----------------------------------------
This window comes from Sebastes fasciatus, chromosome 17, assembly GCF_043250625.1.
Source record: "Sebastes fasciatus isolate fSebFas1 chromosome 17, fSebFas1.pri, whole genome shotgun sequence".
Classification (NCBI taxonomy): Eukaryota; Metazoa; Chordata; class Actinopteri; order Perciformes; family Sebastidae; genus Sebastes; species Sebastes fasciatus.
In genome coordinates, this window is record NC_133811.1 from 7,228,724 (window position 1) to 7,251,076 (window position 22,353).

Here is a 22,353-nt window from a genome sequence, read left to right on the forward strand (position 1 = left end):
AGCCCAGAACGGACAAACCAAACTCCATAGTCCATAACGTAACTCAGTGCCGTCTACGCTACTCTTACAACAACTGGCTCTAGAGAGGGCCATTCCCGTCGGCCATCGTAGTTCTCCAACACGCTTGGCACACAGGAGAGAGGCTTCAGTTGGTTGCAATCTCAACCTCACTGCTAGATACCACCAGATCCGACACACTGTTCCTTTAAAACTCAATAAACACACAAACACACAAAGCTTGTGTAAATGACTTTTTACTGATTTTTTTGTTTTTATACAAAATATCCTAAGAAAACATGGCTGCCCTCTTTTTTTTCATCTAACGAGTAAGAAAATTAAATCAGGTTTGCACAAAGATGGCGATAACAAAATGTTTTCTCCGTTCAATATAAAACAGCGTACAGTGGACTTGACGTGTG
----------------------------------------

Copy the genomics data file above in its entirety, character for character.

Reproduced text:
This window comes from Sebastes fasciatus, chromosome 17, assembly GCF_043250625.1.
Source record: "Sebastes fasciatus isolate fSebFas1 chromosome 17, fSebFas1.pri, whole genome shotgun sequence".
Classification (NCBI taxonomy): Eukaryota; Metazoa; Chordata; class Actinopteri; order Perciformes; family Sebastidae; genus Sebastes; species Sebastes fasciatus.
In genome coordinates, this window is record NC_133811.1 from 7,228,724 (window position 1) to 7,251,076 (window position 22,353).

Here is a 22,353-nt window from a genome sequence, read left to right on the forward strand (position 1 = left end):
AGCCCAGAACGGACAAACCAAACTCCATAGTCCATAACGTAACTCAGTGCCGTCTACGCTACTCTTACAACAACTGGCTCTAGAGAGGGCCATTCCCGTCGGCCATCGTAGTTCTCCAACACGCTTGGCACACAGGAGAGAGGCTTCAGTTGGTTGCAATCTCAACCTCACTGCTAGATACCACCAGATCCGACACACTGTTCCTTTAAAACTCAATAAACACACAAACACACAAAGCTTGTGTAAATGACTTTTTACTGATTTTTTTGTTTTTATACAAAATATCCTAAGAAAACATGGCTGCCCTCTTTTTTTTCATCTAACGAGTAAGAAAATTAAATCAGGTTTGCACAAAGATGGCGATAACAAAATGTTTTCTCCGTTCAATATAAAACAGCGTACAGTGGACTTGACGTGTG